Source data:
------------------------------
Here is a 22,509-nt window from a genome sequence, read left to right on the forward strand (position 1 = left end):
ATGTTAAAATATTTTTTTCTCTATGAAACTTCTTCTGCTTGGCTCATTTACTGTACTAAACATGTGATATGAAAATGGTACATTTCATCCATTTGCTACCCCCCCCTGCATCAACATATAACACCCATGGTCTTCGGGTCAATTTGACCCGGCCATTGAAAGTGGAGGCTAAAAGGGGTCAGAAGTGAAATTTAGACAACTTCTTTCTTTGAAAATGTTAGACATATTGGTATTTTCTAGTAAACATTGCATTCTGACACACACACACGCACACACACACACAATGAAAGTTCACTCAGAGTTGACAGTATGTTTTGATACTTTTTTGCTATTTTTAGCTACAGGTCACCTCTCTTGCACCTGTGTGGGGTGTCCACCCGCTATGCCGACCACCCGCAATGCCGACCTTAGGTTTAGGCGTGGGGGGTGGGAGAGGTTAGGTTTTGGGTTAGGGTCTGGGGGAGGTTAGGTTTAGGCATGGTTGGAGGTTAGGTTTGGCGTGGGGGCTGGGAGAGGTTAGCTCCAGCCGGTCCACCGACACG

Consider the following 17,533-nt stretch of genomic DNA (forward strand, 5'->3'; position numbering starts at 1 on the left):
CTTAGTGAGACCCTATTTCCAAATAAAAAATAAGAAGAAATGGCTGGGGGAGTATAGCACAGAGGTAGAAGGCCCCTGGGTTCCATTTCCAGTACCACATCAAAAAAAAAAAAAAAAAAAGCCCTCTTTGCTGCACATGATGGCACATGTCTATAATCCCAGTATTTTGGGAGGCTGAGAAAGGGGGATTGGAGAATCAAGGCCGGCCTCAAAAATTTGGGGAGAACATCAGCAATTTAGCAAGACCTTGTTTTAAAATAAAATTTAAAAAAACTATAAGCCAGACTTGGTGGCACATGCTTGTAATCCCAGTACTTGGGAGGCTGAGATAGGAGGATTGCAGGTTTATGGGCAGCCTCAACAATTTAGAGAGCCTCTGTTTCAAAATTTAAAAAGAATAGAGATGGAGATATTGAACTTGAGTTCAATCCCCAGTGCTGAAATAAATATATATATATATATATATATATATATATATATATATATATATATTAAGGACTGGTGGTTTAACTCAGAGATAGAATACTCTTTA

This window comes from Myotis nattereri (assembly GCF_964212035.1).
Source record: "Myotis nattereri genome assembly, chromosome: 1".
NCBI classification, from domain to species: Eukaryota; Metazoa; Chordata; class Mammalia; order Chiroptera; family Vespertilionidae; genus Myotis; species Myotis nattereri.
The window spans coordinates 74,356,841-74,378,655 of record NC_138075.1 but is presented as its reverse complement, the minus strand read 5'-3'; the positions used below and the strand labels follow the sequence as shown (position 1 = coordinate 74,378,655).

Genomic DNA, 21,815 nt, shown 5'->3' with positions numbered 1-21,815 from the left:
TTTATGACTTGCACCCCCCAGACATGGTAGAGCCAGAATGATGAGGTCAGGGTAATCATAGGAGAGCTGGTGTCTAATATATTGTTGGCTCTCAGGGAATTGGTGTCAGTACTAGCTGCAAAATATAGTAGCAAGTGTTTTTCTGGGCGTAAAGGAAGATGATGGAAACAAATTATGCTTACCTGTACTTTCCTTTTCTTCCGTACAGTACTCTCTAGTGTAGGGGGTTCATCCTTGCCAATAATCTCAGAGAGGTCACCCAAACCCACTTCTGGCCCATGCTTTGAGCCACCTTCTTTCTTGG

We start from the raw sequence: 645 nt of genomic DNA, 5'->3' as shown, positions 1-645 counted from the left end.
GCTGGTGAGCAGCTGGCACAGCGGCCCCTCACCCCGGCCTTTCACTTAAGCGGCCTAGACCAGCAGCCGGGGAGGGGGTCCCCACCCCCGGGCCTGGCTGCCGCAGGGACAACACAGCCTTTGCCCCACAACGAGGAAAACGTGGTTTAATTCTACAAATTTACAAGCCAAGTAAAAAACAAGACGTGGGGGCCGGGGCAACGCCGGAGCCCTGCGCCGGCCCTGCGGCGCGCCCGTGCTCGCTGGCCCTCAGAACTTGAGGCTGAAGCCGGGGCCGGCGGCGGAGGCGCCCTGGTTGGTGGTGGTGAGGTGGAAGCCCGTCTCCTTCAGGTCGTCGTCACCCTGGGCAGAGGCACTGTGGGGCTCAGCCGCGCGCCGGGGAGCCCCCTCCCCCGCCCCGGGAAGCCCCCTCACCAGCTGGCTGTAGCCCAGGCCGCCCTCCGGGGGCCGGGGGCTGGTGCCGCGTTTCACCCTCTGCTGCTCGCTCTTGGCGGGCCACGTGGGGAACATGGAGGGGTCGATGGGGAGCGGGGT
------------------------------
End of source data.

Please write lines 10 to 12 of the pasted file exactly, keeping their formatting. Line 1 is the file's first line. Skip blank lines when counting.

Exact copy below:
TTTATGACTTGCACCCCCCAGACATGGTAGAGCCAGAATGATGAGGTCAGGGTAATCATAGGAGAGCTGGTGTCTAATATATTGTTGGCTCTCAGGGAATTGGTGTCAGTACTAGCTGCAAAATATAGTAGCAAGTGTTTTTCTGGGCGTAAAGGAAGATGATGGAAACAAATTATGCTTACCTGTACTTTCCTTTTCTTCCGTACAGTACTCTCTAGTGTAGGGGGTTCATCCTTGCCAATAATCTCAGAGAGGTCACCCAAACCCACTTCTGGCCCATGCTTTGAGCCACCTTCTTTCTTGG

We start from the raw sequence: 645 nt of genomic DNA, 5'->3' as shown, positions 1-645 counted from the left end.
GCTGGTGAGCAGCTGGCACAGCGGCCCCTCACCCCGGCCTTTCACTTAAGCGGCCTAGACCAGCAGCCGGGGAGGGGGTCCCCACCCCCGGGCCTGGCTGCCGCAGGGACAACACAGCCTTTGCCCCACAACGAGGAAAACGTGGTTTAATTCTACAAATTTACAAGCCAAGTAAAAAACAAGACGTGGGGGCCGGGGCAACGCCGGAGCCCTGCGCCGGCCCTGCGGCGCGCCCGTGCTCGCTGGCCCTCAGAACTTGAGGCTGAAGCCGGGGCCGGCGGCGGAGGCGCCCTGGTTGGTGGTGGTGAGGTGGAAGCCCGTCTCCTTCAGGTCGTCGTCACCCTGGGCAGAGGCACTGTGGGGCTCAGCCGCGCGCCGGGGAGCCCCCTCCCCCGCCCCGGGAAGCCCCCTCACCAGCTGGCTGTAGCCCAGGCCGCCCTCCGGGGGCCGGGGGCTGGTGCCGCGTTTCACCCTCTGCTGCTCGCTCTTGGCGGGCCACGTGGGGAACATGGAGGGGTCGATGGGGAGCGGGGT